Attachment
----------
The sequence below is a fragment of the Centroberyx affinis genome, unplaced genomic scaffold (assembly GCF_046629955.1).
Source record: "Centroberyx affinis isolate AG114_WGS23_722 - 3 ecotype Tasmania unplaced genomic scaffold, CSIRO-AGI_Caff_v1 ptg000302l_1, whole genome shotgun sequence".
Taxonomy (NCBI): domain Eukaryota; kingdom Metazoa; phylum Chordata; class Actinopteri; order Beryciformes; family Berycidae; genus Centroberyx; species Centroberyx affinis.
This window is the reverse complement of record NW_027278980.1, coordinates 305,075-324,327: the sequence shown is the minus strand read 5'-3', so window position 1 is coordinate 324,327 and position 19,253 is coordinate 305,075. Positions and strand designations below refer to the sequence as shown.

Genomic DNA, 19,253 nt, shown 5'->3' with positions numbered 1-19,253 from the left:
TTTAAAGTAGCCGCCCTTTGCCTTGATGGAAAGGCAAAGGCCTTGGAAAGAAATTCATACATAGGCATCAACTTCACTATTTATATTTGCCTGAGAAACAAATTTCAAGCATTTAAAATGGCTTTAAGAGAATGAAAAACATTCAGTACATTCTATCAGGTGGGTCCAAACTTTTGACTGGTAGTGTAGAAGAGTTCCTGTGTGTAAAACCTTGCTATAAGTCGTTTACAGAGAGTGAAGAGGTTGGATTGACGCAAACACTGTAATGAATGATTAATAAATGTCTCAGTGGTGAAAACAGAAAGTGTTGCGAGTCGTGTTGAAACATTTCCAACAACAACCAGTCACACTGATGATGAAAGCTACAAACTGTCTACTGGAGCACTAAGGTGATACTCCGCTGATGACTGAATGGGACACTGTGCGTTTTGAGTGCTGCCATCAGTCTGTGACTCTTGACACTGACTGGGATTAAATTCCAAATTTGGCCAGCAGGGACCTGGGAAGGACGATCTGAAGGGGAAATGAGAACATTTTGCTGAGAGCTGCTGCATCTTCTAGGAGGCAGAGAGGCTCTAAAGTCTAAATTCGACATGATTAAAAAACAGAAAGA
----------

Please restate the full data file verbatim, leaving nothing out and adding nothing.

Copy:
The sequence below is a fragment of the Centroberyx affinis genome, unplaced genomic scaffold (assembly GCF_046629955.1).
Source record: "Centroberyx affinis isolate AG114_WGS23_722 - 3 ecotype Tasmania unplaced genomic scaffold, CSIRO-AGI_Caff_v1 ptg000302l_1, whole genome shotgun sequence".
Taxonomy (NCBI): domain Eukaryota; kingdom Metazoa; phylum Chordata; class Actinopteri; order Beryciformes; family Berycidae; genus Centroberyx; species Centroberyx affinis.
This window is the reverse complement of record NW_027278980.1, coordinates 305,075-324,327: the sequence shown is the minus strand read 5'-3', so window position 1 is coordinate 324,327 and position 19,253 is coordinate 305,075. Positions and strand designations below refer to the sequence as shown.

Genomic DNA, 19,253 nt, shown 5'->3' with positions numbered 1-19,253 from the left:
TTTAAAGTAGCCGCCCTTTGCCTTGATGGAAAGGCAAAGGCCTTGGAAAGAAATTCATACATAGGCATCAACTTCACTATTTATATTTGCCTGAGAAACAAATTTCAAGCATTTAAAATGGCTTTAAGAGAATGAAAAACATTCAGTACATTCTATCAGGTGGGTCCAAACTTTTGACTGGTAGTGTAGAAGAGTTCCTGTGTGTAAAACCTTGCTATAAGTCGTTTACAGAGAGTGAAGAGGTTGGATTGACGCAAACACTGTAATGAATGATTAATAAATGTCTCAGTGGTGAAAACAGAAAGTGTTGCGAGTCGTGTTGAAACATTTCCAACAACAACCAGTCACACTGATGATGAAAGCTACAAACTGTCTACTGGAGCACTAAGGTGATACTCCGCTGATGACTGAATGGGACACTGTGCGTTTTGAGTGCTGCCATCAGTCTGTGACTCTTGACACTGACTGGGATTAAATTCCAAATTTGGCCAGCAGGGACCTGGGAAGGACGATCTGAAGGGGAAATGAGAACATTTTGCTGAGAGCTGCTGCATCTTCTAGGAGGCAGAGAGGCTCTAAAGTCTAAATTCGACATGATTAAAAAACAGAAAGA